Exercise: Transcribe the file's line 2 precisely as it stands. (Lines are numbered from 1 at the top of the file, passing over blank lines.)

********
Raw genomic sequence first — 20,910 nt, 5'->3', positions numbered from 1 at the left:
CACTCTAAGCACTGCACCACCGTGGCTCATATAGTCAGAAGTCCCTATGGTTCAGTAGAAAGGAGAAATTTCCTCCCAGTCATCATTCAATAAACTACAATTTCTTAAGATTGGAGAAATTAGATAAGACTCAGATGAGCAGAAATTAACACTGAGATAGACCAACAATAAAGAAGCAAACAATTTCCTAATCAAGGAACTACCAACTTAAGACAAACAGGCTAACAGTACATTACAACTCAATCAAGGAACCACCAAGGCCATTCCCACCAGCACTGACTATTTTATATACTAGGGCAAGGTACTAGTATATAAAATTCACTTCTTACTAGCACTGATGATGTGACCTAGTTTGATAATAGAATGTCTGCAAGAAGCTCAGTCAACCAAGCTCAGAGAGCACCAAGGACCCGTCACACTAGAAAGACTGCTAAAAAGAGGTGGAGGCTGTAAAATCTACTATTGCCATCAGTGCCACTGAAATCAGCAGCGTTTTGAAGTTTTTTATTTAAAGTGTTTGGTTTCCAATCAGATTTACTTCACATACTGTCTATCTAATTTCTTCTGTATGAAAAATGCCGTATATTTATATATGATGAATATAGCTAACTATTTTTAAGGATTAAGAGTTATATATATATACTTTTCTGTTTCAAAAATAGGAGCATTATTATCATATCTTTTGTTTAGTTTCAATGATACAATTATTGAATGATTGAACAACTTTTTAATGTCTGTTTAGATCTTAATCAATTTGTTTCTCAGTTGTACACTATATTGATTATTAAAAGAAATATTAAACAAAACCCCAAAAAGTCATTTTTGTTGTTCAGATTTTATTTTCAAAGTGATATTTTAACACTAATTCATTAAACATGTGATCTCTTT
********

CACTCTAAGCACTGCACCACCGTGGCTCATATAGTCAGAAGTCCCTATGGTTCAGTAGAAAGGAGAAATTTCCTCCCAGTCATCATTCAATAAACTACAATTTCTTAAGATTGGAGAAATTAGATAAGACTCAGATGAGCAGAAATTAACACTGAGATAGACCAACAATAAAGAAGCAAACAATTTCCTAATCAAGGAACTACCAACTTAAGACAAACAGGCTAACAGTACATTACAACTCAATCAAGGAACCACCAAGGCCATTCCCACCAGCACTGACTATTTTATATACTAGGGCAAGGTACTAGTATATAAAATTCACTTCTTACTAGCACTGATGATGTGACCTAGTTTGATAATAGAATGTCTGCAAGAAGCTCAGTCAACCAAGCTCAGAGAGCACCAAGGACCCGTCACACTAGAAAGACTGCTAAAAAGAGGTGGAGGCTGTAAAATCTACTATTGCCATCAGTGCCACTGAAATCAGCAGCGTTTTGAAGTTTTTTATTTAAAGTGTTTGGTTTCCAATCAGATTTACTTCACATACTGTCTATCTAATTTCTTCTGTATGAAAAATGCCGTATATTTATATATGATGAATATAGCTAACTATTTTTAAGGATTAAGAGTTATATATATATACTTTTCTGTTTCAAAAATAGGAGCATTATTATCATATCTTTTGTTTAGTTTCAATGATACAATTATTGAATGATTGAACAACTTTTTAATGTCTGTTTAGATCTTAATCAATTTGTTTCTCAGTTGTACACTATATTGATTATTAAAAGAAATATTAAACAAAACCCCAAAAAGTCATTTTTGTTGTTCAGATTTTATTTTCAAAGTGATATTTTAACACTAATTCATTAAACATGTGATCTCTTT